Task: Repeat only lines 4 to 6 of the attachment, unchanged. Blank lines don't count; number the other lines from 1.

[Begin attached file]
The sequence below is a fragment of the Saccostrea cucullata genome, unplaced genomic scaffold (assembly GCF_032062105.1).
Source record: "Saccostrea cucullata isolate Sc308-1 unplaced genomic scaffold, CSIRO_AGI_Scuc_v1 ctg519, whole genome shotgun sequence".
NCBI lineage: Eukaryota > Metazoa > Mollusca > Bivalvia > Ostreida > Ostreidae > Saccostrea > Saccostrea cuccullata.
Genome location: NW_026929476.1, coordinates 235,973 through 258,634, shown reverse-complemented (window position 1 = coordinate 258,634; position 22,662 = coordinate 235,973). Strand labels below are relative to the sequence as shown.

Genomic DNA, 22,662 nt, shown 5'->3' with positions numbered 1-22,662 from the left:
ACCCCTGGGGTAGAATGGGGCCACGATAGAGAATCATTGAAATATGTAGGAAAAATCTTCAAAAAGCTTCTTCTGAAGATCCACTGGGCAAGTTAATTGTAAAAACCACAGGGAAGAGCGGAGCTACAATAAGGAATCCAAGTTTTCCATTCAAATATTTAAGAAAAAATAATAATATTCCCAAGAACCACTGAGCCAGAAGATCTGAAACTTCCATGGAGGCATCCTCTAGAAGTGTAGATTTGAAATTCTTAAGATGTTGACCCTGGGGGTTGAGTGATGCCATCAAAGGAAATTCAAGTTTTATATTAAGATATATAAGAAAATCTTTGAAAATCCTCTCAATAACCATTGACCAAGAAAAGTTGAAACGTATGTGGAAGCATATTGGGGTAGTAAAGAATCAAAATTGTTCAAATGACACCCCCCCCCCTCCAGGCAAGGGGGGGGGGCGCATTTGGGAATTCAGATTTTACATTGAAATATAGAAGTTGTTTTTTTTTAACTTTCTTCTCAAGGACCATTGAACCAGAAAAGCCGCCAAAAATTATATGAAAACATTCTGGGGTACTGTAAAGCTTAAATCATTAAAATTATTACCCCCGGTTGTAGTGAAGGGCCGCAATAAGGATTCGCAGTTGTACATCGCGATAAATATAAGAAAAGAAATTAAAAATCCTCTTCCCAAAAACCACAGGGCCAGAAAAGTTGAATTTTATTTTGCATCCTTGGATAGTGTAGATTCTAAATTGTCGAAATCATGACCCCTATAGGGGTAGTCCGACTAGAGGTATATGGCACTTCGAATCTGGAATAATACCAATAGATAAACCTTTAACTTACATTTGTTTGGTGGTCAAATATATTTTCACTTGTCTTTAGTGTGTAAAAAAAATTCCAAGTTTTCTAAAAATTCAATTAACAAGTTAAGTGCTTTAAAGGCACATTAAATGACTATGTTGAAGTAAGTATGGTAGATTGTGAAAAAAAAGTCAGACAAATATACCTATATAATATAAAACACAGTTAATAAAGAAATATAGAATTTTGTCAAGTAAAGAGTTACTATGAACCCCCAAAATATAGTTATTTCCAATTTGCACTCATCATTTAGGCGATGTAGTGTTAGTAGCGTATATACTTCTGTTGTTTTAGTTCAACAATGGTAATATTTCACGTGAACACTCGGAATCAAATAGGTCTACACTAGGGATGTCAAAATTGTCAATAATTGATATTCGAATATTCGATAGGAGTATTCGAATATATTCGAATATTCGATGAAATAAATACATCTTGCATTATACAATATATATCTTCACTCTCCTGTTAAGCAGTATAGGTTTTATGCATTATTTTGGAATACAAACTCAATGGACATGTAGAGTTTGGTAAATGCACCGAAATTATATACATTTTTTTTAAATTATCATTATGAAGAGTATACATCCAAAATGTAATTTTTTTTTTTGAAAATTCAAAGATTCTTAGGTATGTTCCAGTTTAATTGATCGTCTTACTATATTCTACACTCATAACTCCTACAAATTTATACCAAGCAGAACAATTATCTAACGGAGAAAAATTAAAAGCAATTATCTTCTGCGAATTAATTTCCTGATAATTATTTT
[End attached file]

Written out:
Genome location: NW_026929476.1, coordinates 235,973 through 258,634, shown reverse-complemented (window position 1 = coordinate 258,634; position 22,662 = coordinate 235,973). Strand labels below are relative to the sequence as shown.

Genomic DNA, 22,662 nt, shown 5'->3' with positions numbered 1-22,662 from the left:
ACCCCTGGGGTAGAATGGGGCCACGATAGAGAATCATTGAAATATGTAGGAAAAATCTTCAAAAAGCTTCTTCTGAAGATCCACTGGGCAAGTTAATTGTAAAAACCACAGGGAAGAGCGGAGCTACAATAAGGAATCCAAGTTTTCCATTCAAATATTTAAGAAAAAATAATAATATTCCCAAGAACCACTGAGCCAGAAGATCTGAAACTTCCATGGAGGCATCCTCTAGAAGTGTAGATTTGAAATTCTTAAGATGTTGACCCTGGGGGTTGAGTGATGCCATCAAAGGAAATTCAAGTTTTATATTAAGATATATAAGAAAATCTTTGAAAATCCTCTCAATAACCATTGACCAAGAAAAGTTGAAACGTATGTGGAAGCATATTGGGGTAGTAAAGAATCAAAATTGTTCAAATGACACCCCCCCCCCTCCAGGCAAGGGGGGGGGGCGCATTTGGGAATTCAGATTTTACATTGAAATATAGAAGTTGTTTTTTTTTAACTTTCTTCTCAAGGACCATTGAACCAGAAAAGCCGCCAAAAATTATATGAAAACATTCTGGGGTACTGTAAAGCTTAAATCATTAAAATTATTACCCCCGGTTGTAGTGAAGGGCCGCAATAAGGATTCGCAGTTGTACATCGCGATAAATATAAGAAAAGAAATTAAAAATCCTCTTCCCAAAAACCACAGGGCCAGAAAAGTTGAATTTTATTTTGCATCCTTGGATAGTGTAGATTCTAAATTGTCGAAATCATGACCCCTATAGGGGTAGTCCGACTAGAGGTATATGGCACTTCGAATCTGGAATAATACCAATAGATAAACCTTTAACTTACATTTGTTTGGTGGTCAAATATATTTTCACTTGTCTTTAGTGTGTAAAAAAAATTCCAAGTTTTCTAAAAATTCAATTAACAAGTTAAGTGCTTTAAAGGCACATTAAATGACTATGTTGAAGTAAGTATGGTAGATTGTGAAAAAAAAGTCAGACAAATATACCTATATAATATAAAACACAGTTAATAAAGAAATATAGAATTTTGTCAAGTAAAGAGTTACTATGAACCCCCAAAATATAGTTATTTCCAATTTGCACTCATCATTTAGGCGATGTAGTGTTAGTAGCGTATATACTTCTGTTGTTTTAGTTCAACAATGGTAATATTTCACGTGAACACTCGGAATCAAATAGGTCTACACTAGGGATGTCAAAATTGTCAATAATTGATATTCGAATATTCGATAGGAGTATTCGAATATATTCGAATATTCGATGAAATAAATACATCTTGCATTATACAATATATATCTTCACTCTCCTGTTAAGCAGTATAGGTTTTATGCATTATTTTGGAATACAAACTCAATGGACATGTAGAGTTTGGTAAATGCACCGAAATTATATACATTTTTTTTAAATTATCATTATGAAGAGTATACATCCAAAATGTAATTTTTTTTTTTGAAAATTCAAAGATTCTTAGGTATGTTCCAGTTTAATTGATCGTCTTACTATATTCTACACTCATAACTCCTACAAATTTATACCAAGCAGAACAATTATCTAACGGAGAAAAATTAAAAGCAATTATCTTCTGCGAATTAATTTCCTGATAATTATTTT